Written by Mary Munford on Tuesday March 15, 2016
Beneficial ownership is a phrase likely to leave the average person baffled and probably not very bothered. But it’s a concept set to attract much more interest over the coming months and years, thanks to the Fourth Anti-Money Laundering Directive, and the central registers of beneficial owners that it will introduce.
The word ‘beneficial’ usually has positive connotations. But put beneficial ownership in the context of corporate anonymity – hiding the identity of ultimate owners of companies and other legal entities within complex structures that are almost impossible to unravel – and it takes on a different complexion.
In itself, there’s absolutely nothing wrong with beneficial ownership. Someone has to be the ultimate owner, and most will have entirely valid reasons why a corporate structure has been set up in a certain way. But when identifying an ultimate beneficial owner (UBO) becomes a mammoth, multinational detective job, that secrecy is very attractive indeed to those involved in financial crime.
The international focus on secrecy over corporate ownership and control, and the part it plays in financial crime, has been growing in intensity among politicians and anti-corruption campaigners for more than a decade.
As far back as 2001, the Organisation for Economic Co-operation and Development was calling for reform in its report Behind the Corporate Veil: Using Corporate Entities for Illicit Purposes.
Almost every economic crime involves the misuse of corporate entities– money launderers exploit cash-based businesses and other legal vehicles to disguise the source of their illicit gains, bribe-givers and recipients conduct theirillicit transactions through bank accounts opened under the names of corporations and foundations, and individuals hide or shield their wealth from tax authorities and other creditors through trusts and partnerships. To prevent and combat the misuse of corporate vehicles for illicit purposes, itis essential that the authorities in all jurisdictions have the means to obtain and share, on a timely basis, information on the beneficial ownership and control of corporate vehicles established in their jurisdictions.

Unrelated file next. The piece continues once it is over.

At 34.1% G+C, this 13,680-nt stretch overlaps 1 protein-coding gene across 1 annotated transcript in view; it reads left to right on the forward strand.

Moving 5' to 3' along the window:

The Financial Action Task Force (FATF) stepped up the pressure in 2003, including measures in its revised Recommendations to address the transparency and beneficial ownership of legal persons and arrangements and strengthening these in 2012.
By 2013, the G8 had published Action Plan Principles, in line with the FATF Recommendations, to prevent the misuse of companies and legal arrangements, with G8 members committing to publishing national Action Plans on the issue.
A year later, the G20’s High-Level Principles on Beneficial Ownership Transparency included the value of authorities having ‘timely access to adequate, accurate and current information regarding the beneficial ownership of legal persons…for example, through central registries’.
The Fourth Anti-Money Laundering Directive
During negotiations on the Fourth Anti-Money Laundering Directive, members of the European Parliament strengthened its measures to include a requirement that member states keep central registers of information on the ultimate beneficial owners of corporate and other legal entities, such as trusts.
Entities must hold ‘adequate, accurate and current information on their beneficial ownership’. The information must be held on a central register in each member state, with features including: